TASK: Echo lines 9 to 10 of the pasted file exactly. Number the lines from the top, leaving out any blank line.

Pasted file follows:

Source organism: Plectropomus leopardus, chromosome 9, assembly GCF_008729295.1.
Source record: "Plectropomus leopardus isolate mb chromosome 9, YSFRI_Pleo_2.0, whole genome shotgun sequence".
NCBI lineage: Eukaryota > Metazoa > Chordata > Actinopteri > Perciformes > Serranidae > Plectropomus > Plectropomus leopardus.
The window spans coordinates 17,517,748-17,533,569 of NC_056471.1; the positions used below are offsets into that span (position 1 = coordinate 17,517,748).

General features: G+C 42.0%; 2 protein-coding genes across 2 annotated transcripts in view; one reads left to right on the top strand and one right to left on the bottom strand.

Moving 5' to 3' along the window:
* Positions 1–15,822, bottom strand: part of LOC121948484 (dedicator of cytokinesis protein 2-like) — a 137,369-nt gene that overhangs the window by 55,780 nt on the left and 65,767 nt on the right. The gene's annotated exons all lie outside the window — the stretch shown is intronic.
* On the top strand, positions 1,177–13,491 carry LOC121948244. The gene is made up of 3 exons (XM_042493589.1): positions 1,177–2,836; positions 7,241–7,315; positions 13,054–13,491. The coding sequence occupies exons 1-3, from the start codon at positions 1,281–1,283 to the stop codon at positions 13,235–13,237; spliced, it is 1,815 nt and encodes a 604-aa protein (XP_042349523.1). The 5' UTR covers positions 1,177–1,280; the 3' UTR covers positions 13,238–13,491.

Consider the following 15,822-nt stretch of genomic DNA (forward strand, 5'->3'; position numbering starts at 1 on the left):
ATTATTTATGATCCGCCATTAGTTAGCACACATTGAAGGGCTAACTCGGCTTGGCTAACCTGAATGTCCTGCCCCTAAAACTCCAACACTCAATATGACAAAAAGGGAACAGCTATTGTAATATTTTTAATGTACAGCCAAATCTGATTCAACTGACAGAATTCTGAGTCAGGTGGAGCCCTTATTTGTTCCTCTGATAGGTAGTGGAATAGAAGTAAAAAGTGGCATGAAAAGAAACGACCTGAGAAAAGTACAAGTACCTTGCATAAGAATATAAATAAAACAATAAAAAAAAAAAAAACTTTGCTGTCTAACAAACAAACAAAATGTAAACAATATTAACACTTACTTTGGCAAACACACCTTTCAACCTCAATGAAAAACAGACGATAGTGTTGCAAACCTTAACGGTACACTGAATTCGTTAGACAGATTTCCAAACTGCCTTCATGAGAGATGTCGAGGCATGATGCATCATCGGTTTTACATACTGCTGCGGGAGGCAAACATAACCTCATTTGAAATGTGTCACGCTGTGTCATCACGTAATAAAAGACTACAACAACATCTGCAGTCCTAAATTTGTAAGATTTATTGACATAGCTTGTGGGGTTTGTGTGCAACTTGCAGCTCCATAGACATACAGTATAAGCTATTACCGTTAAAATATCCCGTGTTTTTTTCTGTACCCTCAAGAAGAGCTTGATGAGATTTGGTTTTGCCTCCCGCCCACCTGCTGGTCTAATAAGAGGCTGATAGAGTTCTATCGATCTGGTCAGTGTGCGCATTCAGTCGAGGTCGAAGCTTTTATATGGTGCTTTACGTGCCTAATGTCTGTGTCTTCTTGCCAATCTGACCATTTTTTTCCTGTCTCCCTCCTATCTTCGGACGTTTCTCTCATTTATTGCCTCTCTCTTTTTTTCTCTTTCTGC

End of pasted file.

Consider the following 15,822-nt stretch of genomic DNA (forward strand, 5'->3'; position numbering starts at 1 on the left):
ATTATTTATGATCCGCCATTAGTTAGCACACATTGAAGGGCTAACTCGGCTTGGCTAACCTGAATGTCCTGCCCCTAAAACTCCAACACTCAATATGACAAAAAGGGAACAGCTATTGTAATATTTTTAATGTACAGCCAAATCTGATTCAACTGACAGAATTCTGAGTCAGGTGGAGCCCTTATTTGTTCCTCTGATAGGTAGTGGAATAGAAGTAAAAAGTGGCATGAAAAGAAACGACCTGAGAAAAGTACAAGTACCTTGCATAAGAATATAAATAAAACAATAAAAAAAAAAAAAACTTTGCTGTCTAACAAACAAACAAAATGTAAACAATATTAACACTTACTTTGGCAAACACACCTTTCAACCTCAATGAAAAACAGACGATAGTGTTGCAAACCTTAACGGTACACTGAATTCGTTAGACAGATTTCCAAACTGCCTTCATGAGAGATGTCGAGGCATGATGCATCATCGGTTTTACATACTGCTGCGGGAGGCAAACATAACCTCATTTGAAATGTGTCACGCTGTGTCATCACGTAATAAAAGACTACAACAACATCTGCAGTCCTAAATTTGTAAGATTTATTGACATAGCTTGTGGGGTTTGTGTGCAACTTGCAGCTCCATAGACATACAGTATAAGCTATTACCGTTAAAATATCCCGTGTTTTTTTCTGTACCCTCAAGAAGAGCTTGATGAGATTTGGTTTTGCCTCCCGCCCACCTGCTGGTCTAATAAGAGGCTGATAGAGTTCTATCGATCTGGTCAGTGTGCGCATTCAGTCGAGGTCGAAGCTTTTATATGGTGCTTTACGTGCCTAATGTCTGTGTCTTCTTGCCAATCTGACCATTTTTTTCCTGTCTCCCTCCTATCTTCGGACGTTTCTCTCATTTATTGCCTCTCTCTTTTTTTCTCTTTCTGC